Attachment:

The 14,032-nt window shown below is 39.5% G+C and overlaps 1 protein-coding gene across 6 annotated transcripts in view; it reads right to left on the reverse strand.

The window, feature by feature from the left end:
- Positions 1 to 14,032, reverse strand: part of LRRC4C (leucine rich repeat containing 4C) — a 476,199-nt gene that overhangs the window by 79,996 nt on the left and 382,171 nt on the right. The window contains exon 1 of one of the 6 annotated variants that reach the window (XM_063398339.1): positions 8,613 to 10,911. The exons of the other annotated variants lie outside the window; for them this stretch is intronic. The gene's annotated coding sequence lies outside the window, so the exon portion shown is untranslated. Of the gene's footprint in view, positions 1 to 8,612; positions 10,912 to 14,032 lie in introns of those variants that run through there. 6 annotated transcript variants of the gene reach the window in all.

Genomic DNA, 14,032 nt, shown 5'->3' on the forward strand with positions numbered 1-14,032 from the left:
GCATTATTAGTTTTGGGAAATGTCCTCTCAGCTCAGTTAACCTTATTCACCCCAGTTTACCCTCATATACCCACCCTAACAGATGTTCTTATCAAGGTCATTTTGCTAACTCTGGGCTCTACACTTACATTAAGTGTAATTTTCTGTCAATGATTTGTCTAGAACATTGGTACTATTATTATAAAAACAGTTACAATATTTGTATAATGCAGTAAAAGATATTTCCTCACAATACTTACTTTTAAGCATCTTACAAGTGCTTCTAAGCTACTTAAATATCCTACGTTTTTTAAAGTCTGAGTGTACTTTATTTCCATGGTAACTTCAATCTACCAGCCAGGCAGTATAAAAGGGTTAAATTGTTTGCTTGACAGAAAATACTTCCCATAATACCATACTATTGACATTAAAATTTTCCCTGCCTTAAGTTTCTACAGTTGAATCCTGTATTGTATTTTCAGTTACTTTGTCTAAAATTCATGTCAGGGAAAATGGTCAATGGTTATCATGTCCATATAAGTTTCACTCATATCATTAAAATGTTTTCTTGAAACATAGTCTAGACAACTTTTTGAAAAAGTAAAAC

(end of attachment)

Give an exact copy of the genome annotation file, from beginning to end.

The 14,032-nt window shown below is 39.5% G+C and overlaps 1 protein-coding gene across 6 annotated transcripts in view; it reads right to left on the reverse strand.

The window, feature by feature from the left end:
- Positions 1 to 14,032, reverse strand: part of LRRC4C (leucine rich repeat containing 4C) — a 476,199-nt gene that overhangs the window by 79,996 nt on the left and 382,171 nt on the right. The window contains exon 1 of one of the 6 annotated variants that reach the window (XM_063398339.1): positions 8,613 to 10,911. The exons of the other annotated variants lie outside the window; for them this stretch is intronic. The gene's annotated coding sequence lies outside the window, so the exon portion shown is untranslated. Of the gene's footprint in view, positions 1 to 8,612; positions 10,912 to 14,032 lie in introns of those variants that run through there. 6 annotated transcript variants of the gene reach the window in all.

Genomic DNA, 14,032 nt, shown 5'->3' on the forward strand with positions numbered 1-14,032 from the left:
GCATTATTAGTTTTGGGAAATGTCCTCTCAGCTCAGTTAACCTTATTCACCCCAGTTTACCCTCATATACCCACCCTAACAGATGTTCTTATCAAGGTCATTTTGCTAACTCTGGGCTCTACACTTACATTAAGTGTAATTTTCTGTCAATGATTTGTCTAGAACATTGGTACTATTATTATAAAAACAGTTACAATATTTGTATAATGCAGTAAAAGATATTTCCTCACAATACTTACTTTTAAGCATCTTACAAGTGCTTCTAAGCTACTTAAATATCCTACGTTTTTTAAAGTCTGAGTGTACTTTATTTCCATGGTAACTTCAATCTACCAGCCAGGCAGTATAAAAGGGTTAAATTGTTTGCTTGACAGAAAATACTTCCCATAATACCATACTATTGACATTAAAATTTTCCCTGCCTTAAGTTTCTACAGTTGAATCCTGTATTGTATTTTCAGTTACTTTGTCTAAAATTCATGTCAGGGAAAATGGTCAATGGTTATCATGTCCATATAAGTTTCACTCATATCATTAAAATGTTTTCTTGAAACATAGTCTAGACAACTTTTTGAAAAAGTAAAAC